Today many people make fun of music in the Eighties when pop stars sported ultra-teased mullets, super-wide shoulderpads, leg warmers and cut sweatshirts. Coming after the hard edge of punk, the sugary exuberance of Top of the Pops UK bands today seems quaint and something we sometimes like to forget we actually thought was rebellious at the time. Yet it’s easy to forget that for a lot of the ‘80s, only handful of Brit hits makers made the US Top 40, like Flock of Haircuts—excuse me Seagulls—, The Police, Human League, Soft Cell and Tears for Fears before John Hughes movies made at least one song by Simple Minds and a de-angrified Psychedelic Furs temporarily cool.
On the other hand, our charts were loaded with big-haired hard rock and metal bands from Van Halen to Bon Jovi, Cinderella to Motley Crue. Michael Jackson was the King of Pop. Billy Ocean crooned “Caribbean Queen,” Rick James undulated to “Super Freak,” Huey Lewis claimed the “Heart of Rock n Roll, Prince spawned an fleet of protégées, and Madonna seemed to spawn an entire genre to herself.
While many cover bands play ‘80s music, Atlanta’s Denim Arcade tries to capture both the decade’s sense of fun and unique sound using similar equipment from guitars to keyboards—the signature instrument of synth pop. Made up of seasoned musicians out to have some fun, Denim Arcade includes Wade Finch (lead and rhythm guitar) and John Christopher (bass), who first played together in the alternative band Noise Dot Com; Andy Womack, who has drummed in a wide variety of bands for more than 20 years including Atlanta-based Renaissance Festival phenomenon, The Lost Boys; and lead vocalist Becky Cormier Finch, best known for Three Quarter Ale, a fast-growing popular Celtic rock band that was a finalist recently on the GEORGIA LOTTERY’S ALL-ACCESS MUSIC SEARCH show.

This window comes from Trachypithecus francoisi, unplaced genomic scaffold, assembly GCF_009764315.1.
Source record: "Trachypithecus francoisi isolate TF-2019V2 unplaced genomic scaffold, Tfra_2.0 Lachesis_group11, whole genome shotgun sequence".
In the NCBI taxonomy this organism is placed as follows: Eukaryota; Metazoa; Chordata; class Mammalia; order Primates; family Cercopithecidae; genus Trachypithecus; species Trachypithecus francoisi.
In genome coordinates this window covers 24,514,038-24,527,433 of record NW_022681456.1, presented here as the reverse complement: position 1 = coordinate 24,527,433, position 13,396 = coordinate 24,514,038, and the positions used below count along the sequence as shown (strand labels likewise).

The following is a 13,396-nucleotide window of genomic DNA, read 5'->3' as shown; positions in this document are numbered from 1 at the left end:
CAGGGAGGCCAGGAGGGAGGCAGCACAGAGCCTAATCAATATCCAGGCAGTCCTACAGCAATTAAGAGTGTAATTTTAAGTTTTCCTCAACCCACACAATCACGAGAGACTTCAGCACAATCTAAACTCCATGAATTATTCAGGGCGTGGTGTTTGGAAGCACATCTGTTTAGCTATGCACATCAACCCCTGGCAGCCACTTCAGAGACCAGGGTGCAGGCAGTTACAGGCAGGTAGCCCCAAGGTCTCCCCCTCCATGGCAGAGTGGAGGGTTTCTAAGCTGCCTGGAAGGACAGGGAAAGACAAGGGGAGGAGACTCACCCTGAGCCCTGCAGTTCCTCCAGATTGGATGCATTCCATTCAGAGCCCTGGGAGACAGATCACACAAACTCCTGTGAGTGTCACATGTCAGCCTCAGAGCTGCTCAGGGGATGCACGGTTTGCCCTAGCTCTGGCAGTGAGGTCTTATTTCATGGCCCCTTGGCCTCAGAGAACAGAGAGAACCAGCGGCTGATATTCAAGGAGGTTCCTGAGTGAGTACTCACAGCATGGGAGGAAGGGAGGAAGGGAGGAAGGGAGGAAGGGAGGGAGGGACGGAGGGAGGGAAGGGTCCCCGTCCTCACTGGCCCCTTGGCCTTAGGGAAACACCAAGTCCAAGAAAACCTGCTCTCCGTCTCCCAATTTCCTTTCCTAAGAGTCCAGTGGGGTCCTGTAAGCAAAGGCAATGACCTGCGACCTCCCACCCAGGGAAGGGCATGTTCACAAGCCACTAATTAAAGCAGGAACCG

ATLRetro caught up with Becky to find out why these talented musicians decided to go back to the Eighties, what to expect at their next show this Saturday starting at 10 PM at @tmosphere, and what’s up next for Three Quarter Ale.
I understand Denim Arcade actually grew out of another ‘80s cover band called Great Scott. How did the band get started and get its name?
Both bands got started because of friends with a shared love of ‘80s music and a love of performing. “Great Scott,” of course, is Doc Brown’s signature phrase in BACK TO THE FUTURE. We had a line-up change, and decided that with a female lead singer, “Great Scott” didn’t really fit. No one in the band is named Scott, anyway! I believe a group of friends was at Manuel’s Tavern, having a conversation about quintessential ‘80s things, and my friend Bettina just blurted out “Denim Arcade” and it stuck!
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